Stretched across the width of Spike Island’s central gallery, bisecting it into equal halves, is an imposing wall constructed from hollow plaster bricks. Although it is possible to gaze through this stark white partition and observe the space and visitors beyond, it is impossible to pass to the other side without leaving the gallery and walking around its outer perimeter. This is ‘Blind Wall’, 2010, the centrepiece of Jorge Santos’ elegantly restrained solo show the world appeared to her reflected by pure inwardness . Open brick walls like this one are a familiar sight in Santos’ home country of Portugal, where they are often used to separate the back of one apartment from another. Its presence here in the gallery continues the artist’s characteristic strategy of displacing architectural elements from one context to another as part of his investigation into notions of borders, boundaries and thresholds.
Lines of demarcation, which separate us from our neighbours and offer us security or establish the difference between private and public space, are central to Santos’ quiet, minimal works. Fences, gates and walls appear throughout the gallery, as they did at Spike Island last year during his Gulbenkian Production Residency from which this solo exhibition—his first in the UK—was developed. While in residence, Santos presented several works around Spike Island’s building, including the site-specific installation ‘View Point #2’, 2009, in which an upstairs corridor was clad with a white stucco relief pattern based on austere railings seen during the artist’s many wanderings around Bristol. The railings are revisited here in ‘Paper Marked’, 2009–10, which comprises three slick monochromatic relief prints featuring a simple pattern of vertical, arrow-tipped bars. These elegant works display what Filipa Oliveira describes as a ‘ghostly romantic minimalism’.
Santos’ desire to bring the outside in continues in the gallery’s perimeter space where, hanging on opposite walls, are ‘Blind Gate #1’ and ‘Blind Gate #2’, both 2010. These enormous embossed prints feature simple, pared down forms echoing the kind of wrought iron gates found at the entrance to a city park or perhaps a well-to-do townhouse. From a distance they merely appear to be blank sheets of white paper; move closer however, and their subtle, reductive geometries come into view. As with much of the work on display here, these works create for viewers a locus of ambivalence, in which the gates can be read as either hemming them in or shutting them out. This indeterminacy is also present in ‘Untitled’, 2010, Santos’ exquisitely rendered line drawing of a chain-link fence. Drawn with white ink onto four sheets of grey paper, Santos disrupts the familiar pattern by leaving gaping holes. Appearing like a moth-eaten sweater, it’s as if the fence were being dissolved by some corrosive force, providing either our chance to escape its confines or perhaps access a previously restricted territory.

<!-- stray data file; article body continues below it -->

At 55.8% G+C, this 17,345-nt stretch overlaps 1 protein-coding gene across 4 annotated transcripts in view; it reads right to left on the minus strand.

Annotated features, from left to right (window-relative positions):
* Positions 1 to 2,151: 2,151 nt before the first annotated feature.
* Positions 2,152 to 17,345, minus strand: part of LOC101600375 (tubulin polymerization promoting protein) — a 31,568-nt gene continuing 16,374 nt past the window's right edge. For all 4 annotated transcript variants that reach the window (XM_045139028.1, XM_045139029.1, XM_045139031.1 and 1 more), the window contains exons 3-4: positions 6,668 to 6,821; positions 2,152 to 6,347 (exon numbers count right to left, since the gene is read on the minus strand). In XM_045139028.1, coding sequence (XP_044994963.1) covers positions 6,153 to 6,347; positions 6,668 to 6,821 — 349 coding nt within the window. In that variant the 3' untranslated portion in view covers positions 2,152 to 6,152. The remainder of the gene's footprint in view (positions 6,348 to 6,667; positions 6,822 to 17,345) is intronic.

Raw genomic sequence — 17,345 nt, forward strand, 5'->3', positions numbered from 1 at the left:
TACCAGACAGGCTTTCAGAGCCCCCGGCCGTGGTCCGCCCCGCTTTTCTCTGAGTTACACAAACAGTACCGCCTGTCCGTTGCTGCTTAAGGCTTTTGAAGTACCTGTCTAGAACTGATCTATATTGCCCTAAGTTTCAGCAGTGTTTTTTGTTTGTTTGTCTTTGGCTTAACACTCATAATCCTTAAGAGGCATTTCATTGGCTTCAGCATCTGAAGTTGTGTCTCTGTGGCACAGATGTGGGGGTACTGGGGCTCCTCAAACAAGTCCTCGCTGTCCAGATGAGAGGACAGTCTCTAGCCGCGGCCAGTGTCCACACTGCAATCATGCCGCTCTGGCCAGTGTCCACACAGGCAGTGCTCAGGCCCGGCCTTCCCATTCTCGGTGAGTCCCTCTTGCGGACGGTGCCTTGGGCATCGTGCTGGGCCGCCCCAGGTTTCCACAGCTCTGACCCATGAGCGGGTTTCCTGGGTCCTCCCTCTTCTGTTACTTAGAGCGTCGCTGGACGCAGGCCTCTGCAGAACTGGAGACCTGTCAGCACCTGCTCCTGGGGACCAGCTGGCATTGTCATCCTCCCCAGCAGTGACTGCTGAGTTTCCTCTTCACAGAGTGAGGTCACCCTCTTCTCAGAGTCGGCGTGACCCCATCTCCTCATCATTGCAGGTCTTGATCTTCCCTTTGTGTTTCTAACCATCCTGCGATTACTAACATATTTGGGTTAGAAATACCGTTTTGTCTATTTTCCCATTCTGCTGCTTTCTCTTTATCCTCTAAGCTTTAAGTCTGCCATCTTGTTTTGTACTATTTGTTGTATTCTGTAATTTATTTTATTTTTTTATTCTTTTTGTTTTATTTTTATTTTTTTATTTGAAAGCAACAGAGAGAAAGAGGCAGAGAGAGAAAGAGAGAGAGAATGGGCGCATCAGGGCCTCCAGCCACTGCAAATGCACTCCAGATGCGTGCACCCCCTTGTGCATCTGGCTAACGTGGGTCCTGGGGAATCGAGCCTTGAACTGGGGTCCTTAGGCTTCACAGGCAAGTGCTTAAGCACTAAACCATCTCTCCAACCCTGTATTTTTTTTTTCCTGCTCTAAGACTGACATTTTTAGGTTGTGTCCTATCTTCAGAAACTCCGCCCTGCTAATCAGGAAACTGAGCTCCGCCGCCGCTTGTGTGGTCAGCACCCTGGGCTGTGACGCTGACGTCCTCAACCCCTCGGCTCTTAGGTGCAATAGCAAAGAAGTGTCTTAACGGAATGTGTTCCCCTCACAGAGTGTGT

The impression of being on the threshold of another realm altogether is evoked by the second major work here, ‘Spring Cage’, 2010. Displayed in an adjacent gallery, this sophisticated double video projection is presented on a large free-standing, domestic-scale wall complete with skirting board. A shifting, mutating kaleidoscope of animated patterns featuring vines, flowers and birds fill the wall like some kind of hallucinogenic wallpaper. Although Santos found inspiration for this piece in the print department of the Victoria and Albert Museum, the work immediately brings to mind Ray Bradbury’s short sci-fi story ‘The Veldt’, 1950, in which virtual reality wallpaper installed in a nursery becomes the gateway into a menacing landscape. Also evoked is Charlotte Perkins Gilman’s short story, ‘The Yellow Wallpaper’, 1892, where a woman incarcerated within a bedroom becomes obsessed with its wallpaper; the longer she stays in the bedroom, the more the wallpaper appears to mutate as she descends into psychosis.
Jorge Santos’ unique brand of romantic minimalism, which has been intelligently installed throughout every area of Spike Island’s gallery, inhabits a domain that is at once highly accessible and thoroughly idiosyncratic. There are few artists able to pull off a show which is as confident and mature as this and with only six works on display, the world appeared to her reflected by pure inwardness is not only testament to the brilliance of this young Portuguese artist, but also to the benefit Spike Island’s residencies bring to both participating artists and the institution itself.
David Trigg is a writer based in Bristol